What is Alimony?
Alimony is the amount paid for financial support to a former spouse. Up until 2019, the spouse that is paying the alimony can deduct the amount from their taxable income while the spouse receiving the alimony must add it to their taxable income.
What constitutes a payment to be Alimony?
- The spouses do not file a joint return together.
- The payment is in cash or check.
- The payment is to or for a spouse/former spouse made under a divorce or separation instrument.
- The divorce or separation instrument does not designate the payment as not alimony.
- The spouses are not members of the same household when the payment is made.
- There is no liability to make the payment after the death of the recipient spouse.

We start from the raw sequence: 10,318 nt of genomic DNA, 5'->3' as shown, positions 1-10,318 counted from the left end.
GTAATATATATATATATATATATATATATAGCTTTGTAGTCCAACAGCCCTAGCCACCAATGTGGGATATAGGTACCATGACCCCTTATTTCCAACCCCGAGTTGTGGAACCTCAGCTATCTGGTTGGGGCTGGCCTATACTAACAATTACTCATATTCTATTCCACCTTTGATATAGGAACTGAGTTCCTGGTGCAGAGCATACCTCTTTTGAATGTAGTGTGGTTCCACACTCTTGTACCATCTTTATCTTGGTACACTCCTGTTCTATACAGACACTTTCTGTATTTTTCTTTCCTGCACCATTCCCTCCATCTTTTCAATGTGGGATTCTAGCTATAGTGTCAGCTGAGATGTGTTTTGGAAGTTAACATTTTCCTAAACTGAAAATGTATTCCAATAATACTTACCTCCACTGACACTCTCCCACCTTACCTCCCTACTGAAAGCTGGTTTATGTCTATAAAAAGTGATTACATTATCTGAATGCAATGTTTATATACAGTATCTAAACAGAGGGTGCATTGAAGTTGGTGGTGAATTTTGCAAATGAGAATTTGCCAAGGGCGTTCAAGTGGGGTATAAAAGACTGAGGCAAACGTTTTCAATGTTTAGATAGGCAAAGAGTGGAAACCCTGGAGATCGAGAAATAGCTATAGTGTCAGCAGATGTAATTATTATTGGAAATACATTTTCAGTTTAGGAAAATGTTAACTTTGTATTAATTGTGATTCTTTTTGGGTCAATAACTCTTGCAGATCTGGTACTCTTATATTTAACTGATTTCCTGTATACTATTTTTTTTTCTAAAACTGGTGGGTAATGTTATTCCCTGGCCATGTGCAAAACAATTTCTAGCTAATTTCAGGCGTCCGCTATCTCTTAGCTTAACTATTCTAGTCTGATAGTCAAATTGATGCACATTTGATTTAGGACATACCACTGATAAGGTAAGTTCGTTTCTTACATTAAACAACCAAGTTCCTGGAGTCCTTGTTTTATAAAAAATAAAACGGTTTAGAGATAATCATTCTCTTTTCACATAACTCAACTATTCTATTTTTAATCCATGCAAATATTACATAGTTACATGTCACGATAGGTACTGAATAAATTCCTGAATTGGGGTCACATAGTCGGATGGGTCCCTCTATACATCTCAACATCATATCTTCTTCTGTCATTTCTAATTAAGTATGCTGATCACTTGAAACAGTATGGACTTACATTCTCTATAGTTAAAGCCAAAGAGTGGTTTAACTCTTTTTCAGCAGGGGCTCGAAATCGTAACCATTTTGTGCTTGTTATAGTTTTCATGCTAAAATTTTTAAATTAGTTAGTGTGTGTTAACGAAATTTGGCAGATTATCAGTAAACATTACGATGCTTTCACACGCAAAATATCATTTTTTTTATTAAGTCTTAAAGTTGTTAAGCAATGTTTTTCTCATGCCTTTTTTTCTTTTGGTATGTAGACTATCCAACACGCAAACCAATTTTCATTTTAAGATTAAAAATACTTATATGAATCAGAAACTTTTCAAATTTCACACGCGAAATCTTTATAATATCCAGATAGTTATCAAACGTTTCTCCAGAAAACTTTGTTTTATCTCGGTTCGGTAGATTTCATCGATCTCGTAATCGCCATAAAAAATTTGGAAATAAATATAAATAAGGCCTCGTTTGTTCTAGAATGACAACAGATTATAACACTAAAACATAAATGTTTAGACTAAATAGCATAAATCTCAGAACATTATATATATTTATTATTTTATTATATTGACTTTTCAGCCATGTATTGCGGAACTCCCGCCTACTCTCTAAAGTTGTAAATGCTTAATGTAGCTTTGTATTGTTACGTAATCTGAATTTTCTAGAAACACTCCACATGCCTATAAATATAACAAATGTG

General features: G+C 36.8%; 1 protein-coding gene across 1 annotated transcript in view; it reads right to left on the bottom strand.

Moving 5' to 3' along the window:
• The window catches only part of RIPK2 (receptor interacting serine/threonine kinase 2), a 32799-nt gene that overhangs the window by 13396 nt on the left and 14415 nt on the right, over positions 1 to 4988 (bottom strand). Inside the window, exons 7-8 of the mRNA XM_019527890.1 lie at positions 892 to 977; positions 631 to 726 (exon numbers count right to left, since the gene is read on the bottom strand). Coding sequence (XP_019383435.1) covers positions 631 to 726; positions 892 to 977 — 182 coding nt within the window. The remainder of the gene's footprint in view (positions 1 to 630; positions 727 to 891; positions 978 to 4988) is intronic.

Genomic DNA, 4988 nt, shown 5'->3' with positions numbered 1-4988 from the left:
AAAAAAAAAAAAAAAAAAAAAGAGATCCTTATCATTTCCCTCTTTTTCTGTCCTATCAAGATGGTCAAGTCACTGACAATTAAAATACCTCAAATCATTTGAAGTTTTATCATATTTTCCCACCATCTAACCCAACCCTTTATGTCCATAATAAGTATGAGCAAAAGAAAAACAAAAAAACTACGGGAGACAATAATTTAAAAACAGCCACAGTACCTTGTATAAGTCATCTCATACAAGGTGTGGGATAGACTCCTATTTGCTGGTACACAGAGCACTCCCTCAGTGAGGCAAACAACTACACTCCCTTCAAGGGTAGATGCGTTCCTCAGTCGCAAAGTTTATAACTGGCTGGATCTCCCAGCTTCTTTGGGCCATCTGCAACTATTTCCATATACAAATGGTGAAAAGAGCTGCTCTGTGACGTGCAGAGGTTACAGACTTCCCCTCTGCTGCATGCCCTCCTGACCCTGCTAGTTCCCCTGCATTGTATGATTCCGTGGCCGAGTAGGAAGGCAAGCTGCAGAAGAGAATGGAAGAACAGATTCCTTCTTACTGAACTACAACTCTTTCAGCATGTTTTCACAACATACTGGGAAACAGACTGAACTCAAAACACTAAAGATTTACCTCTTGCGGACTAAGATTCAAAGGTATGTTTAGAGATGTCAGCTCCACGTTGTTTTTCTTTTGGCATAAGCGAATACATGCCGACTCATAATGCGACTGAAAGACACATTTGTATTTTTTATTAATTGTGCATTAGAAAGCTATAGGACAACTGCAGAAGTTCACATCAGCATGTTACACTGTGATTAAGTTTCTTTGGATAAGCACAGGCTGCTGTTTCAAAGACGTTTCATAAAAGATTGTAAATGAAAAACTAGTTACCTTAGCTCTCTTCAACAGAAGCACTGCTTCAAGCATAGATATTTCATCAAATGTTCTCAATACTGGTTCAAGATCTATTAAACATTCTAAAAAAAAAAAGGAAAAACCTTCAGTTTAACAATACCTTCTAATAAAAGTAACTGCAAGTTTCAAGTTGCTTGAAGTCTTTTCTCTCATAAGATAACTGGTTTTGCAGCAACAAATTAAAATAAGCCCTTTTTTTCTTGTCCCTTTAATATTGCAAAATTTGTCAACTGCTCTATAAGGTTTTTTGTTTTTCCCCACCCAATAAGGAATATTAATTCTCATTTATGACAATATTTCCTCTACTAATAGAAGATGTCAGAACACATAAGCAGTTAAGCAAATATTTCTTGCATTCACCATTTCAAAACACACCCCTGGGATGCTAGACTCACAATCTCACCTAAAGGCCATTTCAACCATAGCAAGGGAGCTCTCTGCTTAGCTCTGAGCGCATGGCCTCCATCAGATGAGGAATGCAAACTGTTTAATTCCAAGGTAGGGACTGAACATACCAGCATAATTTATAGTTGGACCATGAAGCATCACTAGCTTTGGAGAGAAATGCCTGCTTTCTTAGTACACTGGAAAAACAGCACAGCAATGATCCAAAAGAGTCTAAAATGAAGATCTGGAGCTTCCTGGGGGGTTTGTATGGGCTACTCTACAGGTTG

- The payment is not treated as child support or a property settlement.
New Rules around Alimony:
Starting January 1, 2019, alimony payments will no longer be deductible for the payor and alimony will not be included in income for the recipient spouse. What does this mean? It means that since in prior years the payment of alimony decreased taxable income, now the payor can no longer take a deduction thus increasing their taxable income. The spouse that receives the payments will receive them tax free. The exception to this is separation agreements that are made before January 1, 2019 which are grandfathered in and can continue to be tax deductible to the payor spouse.
For people who are currently going through divorces, the best advice would be to expedite the process. If you can get the divorce and separation instrument done before the end of the year, you will be able to continue using the old alimony tax law.